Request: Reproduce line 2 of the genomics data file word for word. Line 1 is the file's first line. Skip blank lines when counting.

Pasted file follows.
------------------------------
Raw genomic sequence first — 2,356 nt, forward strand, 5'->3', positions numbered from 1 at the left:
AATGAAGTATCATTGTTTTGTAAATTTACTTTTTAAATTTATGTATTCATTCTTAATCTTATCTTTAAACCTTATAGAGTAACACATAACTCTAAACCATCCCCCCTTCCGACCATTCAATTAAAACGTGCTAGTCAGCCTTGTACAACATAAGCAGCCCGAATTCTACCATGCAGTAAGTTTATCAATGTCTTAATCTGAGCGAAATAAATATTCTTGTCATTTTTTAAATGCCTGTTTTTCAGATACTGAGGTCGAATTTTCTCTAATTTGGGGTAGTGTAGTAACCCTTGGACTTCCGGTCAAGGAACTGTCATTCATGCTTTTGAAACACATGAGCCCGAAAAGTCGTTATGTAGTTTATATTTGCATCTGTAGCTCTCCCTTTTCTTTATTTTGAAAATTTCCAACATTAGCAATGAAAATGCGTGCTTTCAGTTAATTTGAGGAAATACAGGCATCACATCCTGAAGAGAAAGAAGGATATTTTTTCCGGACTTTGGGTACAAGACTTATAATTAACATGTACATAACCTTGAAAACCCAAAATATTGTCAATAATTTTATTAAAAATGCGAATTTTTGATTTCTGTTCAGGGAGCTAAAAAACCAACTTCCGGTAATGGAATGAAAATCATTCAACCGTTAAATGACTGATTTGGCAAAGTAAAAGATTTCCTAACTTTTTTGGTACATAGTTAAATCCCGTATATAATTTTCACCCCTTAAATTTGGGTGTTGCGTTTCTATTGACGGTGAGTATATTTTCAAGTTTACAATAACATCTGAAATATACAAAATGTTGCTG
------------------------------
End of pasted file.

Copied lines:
AATGAAGTATCATTGTTTTGTAAATTTACTTTTTAAATTTATGTATTCATTCTTAATCTTATCTTTAAACCTTATAGAGTAACACATAACTCTAAACCATCCCCCCTTCCGACCATTCAATTAAAACGTGCTAGTCAGCCTTGTACAACATAAGCAGCCCGAATTCTACCATGCAGTAAGTTTATCAATGTCTTAATCTGAGCGAAATAAATATTCTTGTCATTTTTTAAATGCCTGTTTTTCAGATACTGAGGTCGAATTTTCTCTAATTTGGGGTAGTGTAGTAACCCTTGGACTTCCGGTCAAGGAACTGTCATTCATGCTTTTGAAACACATGAGCCCGAAAAGTCGTTATGTAGTTTATATTTGCATCTGTAGCTCTCCCTTTTCTTTATTTTGAAAATTTCCAACATTAGCAATGAAAATGCGTGCTTTCAGTTAATTTGAGGAAATACAGGCATCACATCCTGAAGAGAAAGAAGGATATTTTTTCCGGACTTTGGGTACAAGACTTATAATTAACATGTACATAACCTTGAAAACCCAAAATATTGTCAATAATTTTATTAAAAATGCGAATTTTTGATTTCTGTTCAGGGAGCTAAAAAACCAACTTCCGGTAATGGAATGAAAATCATTCAACCGTTAAATGACTGATTTGGCAAAGTAAAAGATTTCCTAACTTTTTTGGTACATAGTTAAATCCCGTATATAATTTTCACCCCTTAAATTTGGGTGTTGCGTTTCTATTGACGGTGAGTATATTTTCAAGTTTACAATAACATCTGAAATATACAAAATGTTGCTG